Maybe we have gone beyond it? But I was thinking that means we need to redefine that word, we need to, well revitalise it … making it something we actually physically recognise. (balanced)

Here, the interviewee recognises a disconnect between the idea of a nexus and seeing it in practice. Others were aware of the increasing incentives to partner research with industry:

[The university] Innovations Unit which is all about commercial dissemination of ideas; you know they're number one with industry for dissemination of research.”(research-strong)

Other examples of hitching research to enterprise were evident in interviews with managers in all three types of universities. Examples from research-strong institutions included university-based incubation and entrepreneurial schemes with prize money given to research with marketable potential that were open to undergraduates as well as postgraduates and academics. These strategies were found woven into institutions’ fabric, influencing teaching as well as research:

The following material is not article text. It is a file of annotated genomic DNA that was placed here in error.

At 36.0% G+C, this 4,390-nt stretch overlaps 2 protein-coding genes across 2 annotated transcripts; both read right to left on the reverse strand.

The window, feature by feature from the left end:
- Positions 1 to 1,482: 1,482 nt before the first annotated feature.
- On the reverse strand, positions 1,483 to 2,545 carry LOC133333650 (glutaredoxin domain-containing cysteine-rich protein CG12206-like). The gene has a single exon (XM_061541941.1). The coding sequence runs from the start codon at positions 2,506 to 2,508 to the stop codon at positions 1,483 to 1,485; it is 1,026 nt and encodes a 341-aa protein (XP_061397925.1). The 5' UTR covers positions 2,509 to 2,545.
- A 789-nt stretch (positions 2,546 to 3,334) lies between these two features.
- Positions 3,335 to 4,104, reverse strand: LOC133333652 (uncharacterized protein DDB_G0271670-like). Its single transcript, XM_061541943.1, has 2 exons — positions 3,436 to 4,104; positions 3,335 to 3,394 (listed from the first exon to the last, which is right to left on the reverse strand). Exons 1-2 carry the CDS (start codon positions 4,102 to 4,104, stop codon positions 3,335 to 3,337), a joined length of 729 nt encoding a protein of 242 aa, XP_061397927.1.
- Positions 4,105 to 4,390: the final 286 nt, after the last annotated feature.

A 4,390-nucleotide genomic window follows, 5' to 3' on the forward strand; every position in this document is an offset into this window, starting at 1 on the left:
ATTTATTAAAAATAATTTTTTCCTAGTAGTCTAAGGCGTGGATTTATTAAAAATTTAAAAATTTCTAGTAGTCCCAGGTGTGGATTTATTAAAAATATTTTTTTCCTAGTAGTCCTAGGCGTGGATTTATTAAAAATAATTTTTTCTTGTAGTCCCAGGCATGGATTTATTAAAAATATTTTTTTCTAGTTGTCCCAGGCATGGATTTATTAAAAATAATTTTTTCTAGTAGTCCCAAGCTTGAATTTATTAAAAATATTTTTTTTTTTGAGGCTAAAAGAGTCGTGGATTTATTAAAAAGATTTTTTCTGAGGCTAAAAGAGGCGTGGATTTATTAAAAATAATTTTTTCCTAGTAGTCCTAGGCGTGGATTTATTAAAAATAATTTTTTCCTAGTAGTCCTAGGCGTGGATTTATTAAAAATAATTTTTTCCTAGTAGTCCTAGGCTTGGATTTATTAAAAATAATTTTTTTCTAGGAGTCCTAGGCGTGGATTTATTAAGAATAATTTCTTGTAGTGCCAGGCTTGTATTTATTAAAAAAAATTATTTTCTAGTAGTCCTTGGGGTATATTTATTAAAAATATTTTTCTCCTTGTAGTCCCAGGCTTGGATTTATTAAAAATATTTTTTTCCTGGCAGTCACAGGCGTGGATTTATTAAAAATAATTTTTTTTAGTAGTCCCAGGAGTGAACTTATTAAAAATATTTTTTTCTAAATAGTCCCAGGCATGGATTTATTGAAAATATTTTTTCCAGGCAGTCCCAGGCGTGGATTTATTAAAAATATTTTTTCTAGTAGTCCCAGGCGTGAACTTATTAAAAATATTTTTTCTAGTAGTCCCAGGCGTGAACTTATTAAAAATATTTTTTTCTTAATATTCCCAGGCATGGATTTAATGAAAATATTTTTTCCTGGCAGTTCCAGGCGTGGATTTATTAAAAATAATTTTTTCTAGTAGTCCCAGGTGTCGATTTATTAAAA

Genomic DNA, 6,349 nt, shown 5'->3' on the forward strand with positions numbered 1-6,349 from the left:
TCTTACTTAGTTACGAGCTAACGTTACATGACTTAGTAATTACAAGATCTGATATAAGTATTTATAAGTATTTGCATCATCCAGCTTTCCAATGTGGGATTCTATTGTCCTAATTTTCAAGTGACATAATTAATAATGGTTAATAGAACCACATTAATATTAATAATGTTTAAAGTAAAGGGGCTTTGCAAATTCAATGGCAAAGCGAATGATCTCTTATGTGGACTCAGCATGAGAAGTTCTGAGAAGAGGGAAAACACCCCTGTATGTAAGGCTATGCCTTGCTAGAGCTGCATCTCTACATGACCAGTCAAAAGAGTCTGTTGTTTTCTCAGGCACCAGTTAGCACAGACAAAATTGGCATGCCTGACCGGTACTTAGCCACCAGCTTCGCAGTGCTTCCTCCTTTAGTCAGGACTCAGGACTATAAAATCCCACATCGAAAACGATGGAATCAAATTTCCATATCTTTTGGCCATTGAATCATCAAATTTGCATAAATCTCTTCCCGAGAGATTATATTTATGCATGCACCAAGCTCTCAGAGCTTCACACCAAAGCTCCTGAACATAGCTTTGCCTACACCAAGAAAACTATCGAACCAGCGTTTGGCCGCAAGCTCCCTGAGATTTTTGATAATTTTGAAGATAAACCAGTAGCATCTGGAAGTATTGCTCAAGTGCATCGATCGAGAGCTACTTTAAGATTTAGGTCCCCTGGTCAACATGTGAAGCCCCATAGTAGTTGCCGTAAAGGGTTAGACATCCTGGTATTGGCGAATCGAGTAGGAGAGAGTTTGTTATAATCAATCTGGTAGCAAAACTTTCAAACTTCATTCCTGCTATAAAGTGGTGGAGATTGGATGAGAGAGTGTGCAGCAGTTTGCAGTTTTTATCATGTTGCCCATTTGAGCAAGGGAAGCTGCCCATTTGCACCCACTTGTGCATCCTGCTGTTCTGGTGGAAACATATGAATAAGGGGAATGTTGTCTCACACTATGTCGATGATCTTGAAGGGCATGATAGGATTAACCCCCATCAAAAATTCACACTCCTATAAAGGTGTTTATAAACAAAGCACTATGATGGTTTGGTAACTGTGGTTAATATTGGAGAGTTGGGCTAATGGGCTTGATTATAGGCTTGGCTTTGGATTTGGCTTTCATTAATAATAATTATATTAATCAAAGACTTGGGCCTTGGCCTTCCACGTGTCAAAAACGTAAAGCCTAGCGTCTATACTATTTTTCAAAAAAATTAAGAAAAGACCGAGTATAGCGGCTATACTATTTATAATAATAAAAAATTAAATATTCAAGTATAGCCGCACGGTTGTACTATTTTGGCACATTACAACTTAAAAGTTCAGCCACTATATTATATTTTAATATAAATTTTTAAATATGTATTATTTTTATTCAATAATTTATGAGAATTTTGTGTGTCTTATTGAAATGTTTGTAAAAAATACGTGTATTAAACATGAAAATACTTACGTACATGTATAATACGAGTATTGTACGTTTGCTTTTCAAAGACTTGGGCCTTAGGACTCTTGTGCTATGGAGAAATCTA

One of the core values of the university is enterprise, and I think we’re all aware that there’s quite a lot of challenges for [humanities and social sciences] in terms of speaking to the industrial strategy etc etc so we are being asked to write programmes that respond to that but they aren’t actually necessarily rooted in people’s research interest. (teaching-strong)

An explicit identification of enterprise as a core value is seen to drive teaching away from being research-driven and towards industrial goals, while the language of competition emerges as this manager describes the industrial strategy driving the direction of research:

The whole idea of the industrial strategy is about finding the edge to everything and how do we you know how do we find the next grapheme and how do we in a sense capture the quantum market. (balanced)

Industry, enterprise, and the marketability of ideas are evident, although this is not yet the case everywhere:

I feel lucky to have been working in an organisation which hasn’t radically gone down the line of splitting teaching and research but I am aware that a lot of organisations have to now quite a striking degree. (balanced)